Nonprofits Try to Get Food to Community
By Dianne Anderson
Patricia Nickols-Butler has been the go-to resource in providing food and many other services for the low-income community of San Bernardino County for many years, but her agency has never seen anything like this before.
In the coming weeks, she is bracing for increased demand.
Community Action Partnership of San Bernardino County is still open to serve their many nonprofit partners with food to redistribute to the community.
She said they are taking great measures to protect employees and the community.
“I believe the demand for food is going to continue so the community donations of surplus food will be helpful too. It gives us more flexibility in terms of the people we’re able to serve,” said Nickols-Butler, CEO of CAPSB.
Shoring up their structure for the 250 nonprofits and agencies that operate with a large core of volunteers is a priority. There is also an urgent need for more CAP volunteers to help box and bag it and get it out to the people.
“We are going to have to change our business model so we can get food out to the community, but in a different setting,” she said.
CAP is sending out communications to get more folks willing to help others at this time. In the past, many of their volunteers were elderly.
“Some of those volunteers are seniors who are the most vulnerable, we expect there to be some cancellations. There’s a shortfall,” she said.
Pastor Paul Jones, who distributes about 1,000 bags of food per month to various locations and senior centers, was also out over the weekend and taking all the necessary precautions.
He also partners with the County food bank to help continue his distribution, including their last Friday event.
“We usually give out food at Perris Hill Park every third Friday. I asked for more food to give at the park because of the virus,” he said. “Pre-packed in boxes, we [gave] food out with masks and gloves.”
It was a grab and go with adequate social distancing. Earlier this month, they distributed food bags to seniors at Highland and Medical Center, and wore gloves and masks.
“We told them don’t be offended, this is for your safety and our safety,” said Jones, pastor of COGIC Zion Elect New Generation Ministry.
When it’s all over, he thinks people may have a renewed appreciation for churches. Some people don’t know where to turn now. The physical church is not the only solution, he said, but helps to have a place to go.
“All this time people had Jesus in a box. When you needed Him you would just run to the box,” he said. “Now the doors are closed.”
Alpha Phi Alpha Inc., is reaching out to frat families through President Obama’s My Brother’s Keeper Initiative. They are working the phones to connect with their elderly members.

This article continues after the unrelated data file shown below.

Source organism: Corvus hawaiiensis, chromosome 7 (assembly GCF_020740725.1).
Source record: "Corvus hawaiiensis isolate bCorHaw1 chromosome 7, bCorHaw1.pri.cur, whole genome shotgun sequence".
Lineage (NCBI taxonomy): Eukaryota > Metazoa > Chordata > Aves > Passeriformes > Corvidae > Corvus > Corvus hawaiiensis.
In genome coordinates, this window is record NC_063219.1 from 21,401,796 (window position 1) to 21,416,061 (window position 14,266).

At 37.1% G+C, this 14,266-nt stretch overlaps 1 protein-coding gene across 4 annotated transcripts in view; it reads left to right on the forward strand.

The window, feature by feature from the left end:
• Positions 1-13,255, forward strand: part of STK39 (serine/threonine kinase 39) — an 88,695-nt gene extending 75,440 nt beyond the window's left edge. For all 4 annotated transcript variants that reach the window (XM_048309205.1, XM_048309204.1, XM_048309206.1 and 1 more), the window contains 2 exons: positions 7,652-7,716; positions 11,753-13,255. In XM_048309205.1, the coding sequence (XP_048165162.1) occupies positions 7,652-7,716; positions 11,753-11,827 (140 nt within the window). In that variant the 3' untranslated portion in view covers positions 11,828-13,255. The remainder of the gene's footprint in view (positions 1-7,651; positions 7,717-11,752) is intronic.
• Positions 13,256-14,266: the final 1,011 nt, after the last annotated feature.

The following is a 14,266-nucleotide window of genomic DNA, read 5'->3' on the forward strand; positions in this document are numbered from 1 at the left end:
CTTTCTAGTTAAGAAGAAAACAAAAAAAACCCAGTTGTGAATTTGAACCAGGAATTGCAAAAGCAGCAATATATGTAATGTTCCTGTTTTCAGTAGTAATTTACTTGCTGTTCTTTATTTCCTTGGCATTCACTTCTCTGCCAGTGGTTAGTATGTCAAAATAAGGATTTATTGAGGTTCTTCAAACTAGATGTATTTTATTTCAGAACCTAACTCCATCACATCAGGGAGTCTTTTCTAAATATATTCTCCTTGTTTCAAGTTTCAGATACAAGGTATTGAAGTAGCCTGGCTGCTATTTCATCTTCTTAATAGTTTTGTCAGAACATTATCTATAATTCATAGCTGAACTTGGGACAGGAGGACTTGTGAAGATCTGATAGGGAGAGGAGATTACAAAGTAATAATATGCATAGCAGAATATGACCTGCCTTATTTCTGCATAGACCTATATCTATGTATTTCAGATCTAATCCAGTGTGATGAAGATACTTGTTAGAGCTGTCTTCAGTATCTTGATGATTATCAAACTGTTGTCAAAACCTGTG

On the westside of San Bernardino, Charle Jacobs is concerned that seniors are struggling to stand up in long lines to get food.
For herself, she is able to go shopping, but long lines can be a health hazard for the elderly. She said seniors should have a convenient way to register for extra help to food access, or they may have to fend for themselves. “I don’t know how it would work unless older folks sign up, and give their addresses and have someone leave a box at their front door,” she said.
At the Sahaba Initiative, Arbazz Mohammed has been helping people access food, and directing them to resources. They had some funders, partners and donors help contribute to their direct food distribution and their regular Saturday distribution for families.
“We are keeping our food packaging and distribution open, taking the precautions that we need,” said Mohammed, founding president of the nonprofit.
His program works with several other groups, including some who help the disabled community. Others are accessing their food pantry, where he sees the most demand.
Last Saturday, they had several sponsors, and opened their pantry from 12-2 p.m. The week before, he had served 150 families.
“We pick up directly from the food bank, and grocery stores. For this week, we do have enough food, but we don’t know what it’s going to look like as the demand increases,” he said.
They are asking everyone to create distance while they wait in line. They are practicing social distancing, and taking smaller capacity of volunteers, so there’s enough space.
Everyone wears gloves, but he said it’s the people who are helping other people who are most at risk — at hospitals, doctors, and those who provide services. “We’re trying to reduce contact. We’re taking the bags, leaving them for the people, and moving on to the next person,” he said.
To find out about more resources, see:
For more resources, information and updates, see https://www.capsbc.org
For Sahaba Initiative resources:
For more information on food distribution, see